• asking them to take part in memory activities or games to help develop their memory
  • chunking instructions one step at a time and check understanding throughout task
  • encouraging the use of different coloured pens to highlight work and provide markers
  • homework tasks and important instructions are provided in pictoral or written form
  • providing opportunities for repetition and overlearning
  • supplying additional teaching resources including:
    • checklists
    • storyboards
    • taskboards
    • word maps
    • working walls.
  • support through extra time or providing a personal copy to have on their desk
  • visual support and reminders, including a multisensory approach.

The educational setting will offer additional support if your child or young person has difficulty with their reading, writing and spelling. It could be they do one or more of these things:

  • avoid engagement and are disruptive in class
  • cannot process visual clues
  • copy often from a worksheet, screen or board
  • do not like to read out loud and have anxiety when asked
  • frequently spell words wrong
  • have difficulty with learning phonics beyond the simple alphabetic code
  • have poor organisation skills
  • have poor word recognition
  • read slowly or inaccurately
  • struggle writing, where it takes a lot of effort.

The support they offer could include:

  • allowing and encouraging alternative methods other than handwriting when recording work and giving them extra time to read and absorb information
  • checking the suitability of their chair or desk, posture and paper placement
  • encouraging and supporting word processing for written work where possible
  • highlighting or ticking the correct parts of the word rather than errors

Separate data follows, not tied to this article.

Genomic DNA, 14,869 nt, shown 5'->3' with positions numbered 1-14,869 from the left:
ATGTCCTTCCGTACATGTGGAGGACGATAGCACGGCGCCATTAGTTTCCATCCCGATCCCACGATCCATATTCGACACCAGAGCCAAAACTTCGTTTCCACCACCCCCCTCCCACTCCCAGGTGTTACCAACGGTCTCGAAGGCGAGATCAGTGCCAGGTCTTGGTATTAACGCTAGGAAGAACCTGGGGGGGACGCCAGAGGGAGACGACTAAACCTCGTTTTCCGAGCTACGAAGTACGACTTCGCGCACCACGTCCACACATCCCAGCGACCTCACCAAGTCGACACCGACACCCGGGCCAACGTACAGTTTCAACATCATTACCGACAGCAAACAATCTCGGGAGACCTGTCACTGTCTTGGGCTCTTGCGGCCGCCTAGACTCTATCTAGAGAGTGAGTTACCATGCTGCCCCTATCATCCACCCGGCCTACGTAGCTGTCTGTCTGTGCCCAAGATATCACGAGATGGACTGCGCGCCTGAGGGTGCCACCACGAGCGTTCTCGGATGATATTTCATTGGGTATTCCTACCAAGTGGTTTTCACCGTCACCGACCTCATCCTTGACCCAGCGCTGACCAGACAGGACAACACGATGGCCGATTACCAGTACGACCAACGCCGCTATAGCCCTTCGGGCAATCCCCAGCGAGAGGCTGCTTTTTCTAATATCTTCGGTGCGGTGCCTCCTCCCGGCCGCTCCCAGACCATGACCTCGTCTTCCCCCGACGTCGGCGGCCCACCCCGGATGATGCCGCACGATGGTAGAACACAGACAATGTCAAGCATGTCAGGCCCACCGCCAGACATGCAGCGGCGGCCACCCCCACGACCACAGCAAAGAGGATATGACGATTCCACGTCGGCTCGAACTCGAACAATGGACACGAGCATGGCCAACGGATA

• marking written work on content rather than spelling
  • providing left or right-handed pens and pencils as appropriate
  • not asking them to read in front of others unless they want to
  • substituting an alternative task, including working on NESSY or Wordshark for spelling tests
  • teaching touch-typing
  • teaching strategies to help track words on the page
  • the reduction of written homework requirements
  • using of a scribe or voice recording for some tasks
  • using colour to highlight spelling patterns
  • using dyslexia friendly software, for example CLICKER
  • using inbuilt accessibility features of tablets, phones or laptops, for example speech to text functions.

For additional support and guidance read the mainstream core standards which sets out how education settings should be supporting your family.

Find an education setting

If your child has an education, health and care (EHC) plan, they should still be able to get support from mainstream education settings.

For children who need specialist input to progress their learning and who would struggle to take part in mainstream school life, you can request for your child to attend a specialist resource provision (SRP).

Social care support

If your child or young person is aged between 0 to 18 years old, you may be able to receive social care support.

A member of our Disabled Children's or Young People's Team will assess your child's and family's needs. This means we will talk to you about your situation and find out what you are worried about or what changes you would like to make in your life.

Find out how you can ask for social care support.

Additional support

You may also find extra support from local charities and groups near you on our local directory or via our SEN need type information pages.